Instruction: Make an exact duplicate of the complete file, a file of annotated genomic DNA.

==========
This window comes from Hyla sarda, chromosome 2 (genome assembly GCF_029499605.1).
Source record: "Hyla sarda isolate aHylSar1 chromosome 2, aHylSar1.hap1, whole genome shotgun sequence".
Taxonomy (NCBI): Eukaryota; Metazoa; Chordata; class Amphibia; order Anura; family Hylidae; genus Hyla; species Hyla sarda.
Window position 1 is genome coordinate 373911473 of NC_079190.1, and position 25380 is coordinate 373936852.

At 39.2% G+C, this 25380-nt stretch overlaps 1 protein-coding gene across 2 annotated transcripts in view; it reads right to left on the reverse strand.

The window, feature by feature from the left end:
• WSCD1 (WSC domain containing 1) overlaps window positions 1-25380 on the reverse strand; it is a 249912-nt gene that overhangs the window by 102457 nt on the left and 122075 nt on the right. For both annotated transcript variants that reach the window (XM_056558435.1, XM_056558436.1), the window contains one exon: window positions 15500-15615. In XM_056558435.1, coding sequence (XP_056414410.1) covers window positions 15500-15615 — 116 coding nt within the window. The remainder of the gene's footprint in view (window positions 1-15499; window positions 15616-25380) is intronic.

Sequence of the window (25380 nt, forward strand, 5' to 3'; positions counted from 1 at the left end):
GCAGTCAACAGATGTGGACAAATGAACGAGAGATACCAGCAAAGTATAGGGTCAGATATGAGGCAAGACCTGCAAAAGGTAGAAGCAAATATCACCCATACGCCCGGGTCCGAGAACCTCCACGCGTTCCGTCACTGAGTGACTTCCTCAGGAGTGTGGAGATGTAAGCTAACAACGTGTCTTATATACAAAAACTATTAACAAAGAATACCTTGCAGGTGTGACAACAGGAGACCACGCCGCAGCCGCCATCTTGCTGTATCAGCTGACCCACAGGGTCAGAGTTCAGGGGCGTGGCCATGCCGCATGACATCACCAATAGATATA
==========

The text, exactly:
This window comes from Hyla sarda, chromosome 2 (genome assembly GCF_029499605.1).
Source record: "Hyla sarda isolate aHylSar1 chromosome 2, aHylSar1.hap1, whole genome shotgun sequence".
Taxonomy (NCBI): Eukaryota; Metazoa; Chordata; class Amphibia; order Anura; family Hylidae; genus Hyla; species Hyla sarda.
Window position 1 is genome coordinate 373911473 of NC_079190.1, and position 25380 is coordinate 373936852.

At 39.2% G+C, this 25380-nt stretch overlaps 1 protein-coding gene across 2 annotated transcripts in view; it reads right to left on the reverse strand.

The window, feature by feature from the left end:
• WSCD1 (WSC domain containing 1) overlaps window positions 1-25380 on the reverse strand; it is a 249912-nt gene that overhangs the window by 102457 nt on the left and 122075 nt on the right. For both annotated transcript variants that reach the window (XM_056558435.1, XM_056558436.1), the window contains one exon: window positions 15500-15615. In XM_056558435.1, coding sequence (XP_056414410.1) covers window positions 15500-15615 — 116 coding nt within the window. The remainder of the gene's footprint in view (window positions 1-15499; window positions 15616-25380) is intronic.

Sequence of the window (25380 nt, forward strand, 5' to 3'; positions counted from 1 at the left end):
GCAGTCAACAGATGTGGACAAATGAACGAGAGATACCAGCAAAGTATAGGGTCAGATATGAGGCAAGACCTGCAAAAGGTAGAAGCAAATATCACCCATACGCCCGGGTCCGAGAACCTCCACGCGTTCCGTCACTGAGTGACTTCCTCAGGAGTGTGGAGATGTAAGCTAACAACGTGTCTTATATACAAAAACTATTAACAAAGAATACCTTGCAGGTGTGACAACAGGAGACCACGCCGCAGCCGCCATCTTGCTGTATCAGCTGACCCACAGGGTCAGAGTTCAGGGGCGTGGCCATGCCGCATGACATCACCAATAGATATA